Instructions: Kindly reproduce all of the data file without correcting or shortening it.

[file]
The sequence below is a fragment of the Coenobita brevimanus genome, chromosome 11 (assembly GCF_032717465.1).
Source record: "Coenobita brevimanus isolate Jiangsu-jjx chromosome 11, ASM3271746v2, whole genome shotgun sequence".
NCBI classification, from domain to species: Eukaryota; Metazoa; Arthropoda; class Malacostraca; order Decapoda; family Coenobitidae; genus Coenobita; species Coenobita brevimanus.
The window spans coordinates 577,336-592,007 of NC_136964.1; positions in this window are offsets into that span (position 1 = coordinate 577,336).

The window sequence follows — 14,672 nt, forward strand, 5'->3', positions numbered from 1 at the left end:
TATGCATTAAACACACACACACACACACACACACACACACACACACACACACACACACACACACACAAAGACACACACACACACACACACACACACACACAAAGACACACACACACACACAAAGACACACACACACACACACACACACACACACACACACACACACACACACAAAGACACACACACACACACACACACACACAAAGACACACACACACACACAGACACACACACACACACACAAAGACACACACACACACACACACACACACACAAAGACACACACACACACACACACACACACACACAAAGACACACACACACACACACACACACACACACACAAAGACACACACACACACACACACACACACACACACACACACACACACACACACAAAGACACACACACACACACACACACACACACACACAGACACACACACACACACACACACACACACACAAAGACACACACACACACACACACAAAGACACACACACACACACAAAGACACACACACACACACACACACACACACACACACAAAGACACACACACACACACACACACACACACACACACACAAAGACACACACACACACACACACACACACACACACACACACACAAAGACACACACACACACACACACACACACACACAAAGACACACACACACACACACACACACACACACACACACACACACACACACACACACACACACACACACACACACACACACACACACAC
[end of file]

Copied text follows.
The sequence below is a fragment of the Coenobita brevimanus genome, chromosome 11 (assembly GCF_032717465.1).
Source record: "Coenobita brevimanus isolate Jiangsu-jjx chromosome 11, ASM3271746v2, whole genome shotgun sequence".
NCBI classification, from domain to species: Eukaryota; Metazoa; Arthropoda; class Malacostraca; order Decapoda; family Coenobitidae; genus Coenobita; species Coenobita brevimanus.
The window spans coordinates 577,336-592,007 of NC_136964.1; positions in this window are offsets into that span (position 1 = coordinate 577,336).

The window sequence follows — 14,672 nt, forward strand, 5'->3', positions numbered from 1 at the left end:
TATGCATTAAACACACACACACACACACACACACACACACACACACACACACACACACACACACACAAAGACACACACACACACACACACACACACACACAAAGACACACACACACACACAAAGACACACACACACACACACACACACACACACACACACACACACACACACAAAGACACACACACACACACACACACACACAAAGACACACACACACACACAGACACACACACACACACACAAAGACACACACACACACACACACACACACACAAAGACACACACACACACACACACACACACACACAAAGACACACACACACACACACACACACACACACACAAAGACACACACACACACACACACACACACACACACACACACACACACACACACAAAGACACACACACACACACACACACACACACACACAGACACACACACACACACACACACACACACACAAAGACACACACACACACACACACAAAGACACACACACACACACAAAGACACACACACACACACACACACACACACACACACAAAGACACACACACACACACACACACACACACACACACACAAAGACACACACACACACACACACACACACACACACACACACACAAAGACACACACACACACACACACACACACACACAAAGACACACACACACACACACACACACACACACACACACACACACACACACACACACACACACACACACACACACACACACACACACAC